Who let the dog bite?

June 11, 2013

School is out, and the sun is shining. Summer has started, and people are flocking to the outdoors. In the evening, it is not uncommon to see people jogging, walking with friends, biking, or just walking to visit with neighbors. Unfortunately, many of these pursuits are made traumatic by the dog, freed from confinement for whatever reason that chooses to chase. Despite what the owner may believe, dogs are predatory animals who consider things which move away from them as prey. I do not care to recount the number of times biking to work that Bob and I have had to take action against a loose animal!
It has always been – and continues to be – my position that, unless it is actively working in the immediate presence of its owner, no dog should be loose. Most cases of dog bites are avoidable by the animals’ owner. Under certain circumstances, any dog with teeth will bite, and even small ones can inflict serious bodily injury or cause death. An owner who says otherwise is mistaken. Of the twelve people (approximately) who die from dog attacks each year in the United States, most fully believe that the dog in question will not harm them. Each year, more jury trials are held holding owners responsible for the injuries inflicted by their pets. Many of these are criminal, and some owners have been convicted of murder for allowing their dog to take a human life.
A trial in California a few years ago marked one of the first times a person has been convicted of assault or murder as a result of the actions of a dog, especially when the dog did not have a record of having bitten before. It was a solid prediction of the direction our laws and communities are heading; ownership of a dog carries responsibility for anything the animal does when outside its home or yard. The facts in that case indicated that the dog was in the common area of an apartment building, and that neither its owner nor property were threatened.Whether the dog is loose or being walked on a leash, civil and criminal responsibility can attach for damages done by the animal. People are often surprised that the presence of a leash does not absolve the owner of responsibility. Strong dogs have been known to pull the leash out of the hands of even adults, or to pull children down, in an attempt to get into trouble.
With that said, there are steps that can help prevent bites; things that children as well as adults need to know.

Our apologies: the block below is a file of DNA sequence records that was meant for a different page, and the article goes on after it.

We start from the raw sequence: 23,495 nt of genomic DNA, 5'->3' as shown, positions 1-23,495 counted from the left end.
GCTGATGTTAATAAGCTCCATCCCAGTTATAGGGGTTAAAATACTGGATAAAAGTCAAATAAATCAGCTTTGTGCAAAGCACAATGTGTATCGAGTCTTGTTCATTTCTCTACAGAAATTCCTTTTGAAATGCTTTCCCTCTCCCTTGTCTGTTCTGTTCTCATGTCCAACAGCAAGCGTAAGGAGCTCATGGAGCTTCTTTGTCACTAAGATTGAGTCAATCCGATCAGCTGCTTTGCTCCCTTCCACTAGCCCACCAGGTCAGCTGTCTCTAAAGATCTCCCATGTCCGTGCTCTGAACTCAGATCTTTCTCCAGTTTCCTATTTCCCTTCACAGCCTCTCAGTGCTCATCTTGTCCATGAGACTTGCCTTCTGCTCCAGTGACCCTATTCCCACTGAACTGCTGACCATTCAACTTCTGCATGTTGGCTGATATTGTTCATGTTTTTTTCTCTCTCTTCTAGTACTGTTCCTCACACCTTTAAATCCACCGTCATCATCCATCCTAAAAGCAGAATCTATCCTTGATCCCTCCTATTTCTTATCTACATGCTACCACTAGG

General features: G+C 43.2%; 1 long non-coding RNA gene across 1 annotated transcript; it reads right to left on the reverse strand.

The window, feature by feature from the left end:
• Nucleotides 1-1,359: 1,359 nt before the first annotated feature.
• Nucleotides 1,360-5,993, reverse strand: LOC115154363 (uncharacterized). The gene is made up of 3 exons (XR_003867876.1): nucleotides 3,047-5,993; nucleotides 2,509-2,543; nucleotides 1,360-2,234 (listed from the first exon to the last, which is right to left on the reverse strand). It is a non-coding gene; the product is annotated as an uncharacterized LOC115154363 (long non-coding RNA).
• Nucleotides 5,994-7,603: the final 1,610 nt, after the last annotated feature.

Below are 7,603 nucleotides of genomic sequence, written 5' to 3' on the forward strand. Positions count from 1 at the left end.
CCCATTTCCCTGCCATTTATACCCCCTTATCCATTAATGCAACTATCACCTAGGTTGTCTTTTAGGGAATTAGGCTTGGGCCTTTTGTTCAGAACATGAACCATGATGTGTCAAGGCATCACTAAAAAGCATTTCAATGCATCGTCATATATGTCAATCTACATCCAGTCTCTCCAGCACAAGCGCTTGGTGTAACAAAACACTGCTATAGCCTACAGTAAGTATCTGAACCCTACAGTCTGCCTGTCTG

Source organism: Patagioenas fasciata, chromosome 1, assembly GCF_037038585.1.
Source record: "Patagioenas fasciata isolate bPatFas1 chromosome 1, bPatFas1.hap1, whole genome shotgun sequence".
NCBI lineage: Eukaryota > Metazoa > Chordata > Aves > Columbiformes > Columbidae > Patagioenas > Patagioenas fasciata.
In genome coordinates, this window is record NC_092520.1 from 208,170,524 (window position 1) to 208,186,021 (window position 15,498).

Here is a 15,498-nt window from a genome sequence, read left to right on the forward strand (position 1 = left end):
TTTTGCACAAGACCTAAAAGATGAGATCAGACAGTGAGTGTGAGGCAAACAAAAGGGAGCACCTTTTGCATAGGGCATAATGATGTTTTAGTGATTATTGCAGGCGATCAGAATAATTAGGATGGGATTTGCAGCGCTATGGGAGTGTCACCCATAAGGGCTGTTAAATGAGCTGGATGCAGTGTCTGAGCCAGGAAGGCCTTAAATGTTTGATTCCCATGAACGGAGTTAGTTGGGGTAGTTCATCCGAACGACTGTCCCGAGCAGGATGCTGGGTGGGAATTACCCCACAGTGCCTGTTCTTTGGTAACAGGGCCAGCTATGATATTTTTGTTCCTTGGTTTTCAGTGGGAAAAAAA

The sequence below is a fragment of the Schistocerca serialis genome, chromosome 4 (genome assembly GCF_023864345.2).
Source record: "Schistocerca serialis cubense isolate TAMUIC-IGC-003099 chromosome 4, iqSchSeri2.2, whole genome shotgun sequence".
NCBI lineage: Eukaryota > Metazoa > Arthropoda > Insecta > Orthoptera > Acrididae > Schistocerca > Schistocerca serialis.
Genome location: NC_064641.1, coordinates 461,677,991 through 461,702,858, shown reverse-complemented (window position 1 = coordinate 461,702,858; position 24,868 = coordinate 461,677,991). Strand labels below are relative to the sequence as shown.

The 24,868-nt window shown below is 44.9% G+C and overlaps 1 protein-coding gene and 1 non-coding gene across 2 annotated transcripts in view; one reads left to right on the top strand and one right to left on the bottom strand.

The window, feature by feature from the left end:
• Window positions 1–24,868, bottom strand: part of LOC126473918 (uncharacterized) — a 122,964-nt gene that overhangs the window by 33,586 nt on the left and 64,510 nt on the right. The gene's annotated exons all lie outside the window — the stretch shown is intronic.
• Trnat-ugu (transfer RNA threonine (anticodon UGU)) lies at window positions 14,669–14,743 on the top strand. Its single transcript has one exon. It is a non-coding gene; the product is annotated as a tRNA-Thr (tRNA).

It is possible to avoid being a dog bite statistic. First, never approach a dog without the approval of the owner. Medications, health problems, the presence of puppies and several other things can alter the temperament of a dog you think you know. Even if you, or your child, has been friendly with the dog in the past, double check with the owner before petting it. There are many medications and health conditions that can turn a normally sociable animal surly.
When approached by a strange dog, be calm. Whether you like dogs or not, whether it seems friendly or not, agitation on your part will increase the likelihood of the dog responding with aggression. Some authorities recommend that children and people afraid of dogs learn to “be a tree”. By standing perfectly still with their arms at their sides, they do not appear to be a threat. By closing their eyes, they are more likely to remain calm, helping to defuse the situation.
Never run from a dog. The laziest lapdog traces its heritage to an animal that caught other animals to satisfy its hunger. Called the “prey drive”, the instinct to chase anything that runs still exists – hence the wonderful chases dogs have with cats! When anything, including a person, runs from a dog, the prey drive kicks in and inhibitions about biting disappear. Rapidly raising your hands from your sides in an effort to fend off the dog has a similar effect. The dog follows your hands, resulting in it jumping up and often knocking the person to the ground. This creates another dangerous situation.
When knocked to the ground by a dog, the smart move is to curl into a ball and be perfectly still. This helps protect the throat and abdomen. By placing the hands over the face and curling inward, this highly vulnerable area is also protected. Research has shown that, if the person remains still and quiet, few dogs will continue the attack.
Many otherwise docile dogs are unintentionally encouraged to attack by an unwitting person looking into their eyes in an attempt to “stare them down”. This is a challenge to most breeds, and a dog that does not respect you will accept that challenge. Obviously, disturbing a dog that is eating, drinking, or caring for puppies should not be attempted.
Any person bitten by a dog needs to contact law enforcement. There is still a rabies quarantine in effect in Texas, making it important to insure that the dog has been properly vaccinated. Tetanus shots may also be needed. In most cases, law enforcement will take the steps allowed by law to prevent this from happening again.
Dog bites are traumatic for both the victim and the owner – and can be fatal to both dog and victim. Following these suggestions (and keeping dogs under control!) can help avert a serious confrontation.

Lisa Peterson is the County Attorney for Nolan County. Comments about this column may be e-mailed to editor@sweetwater-reporter.com

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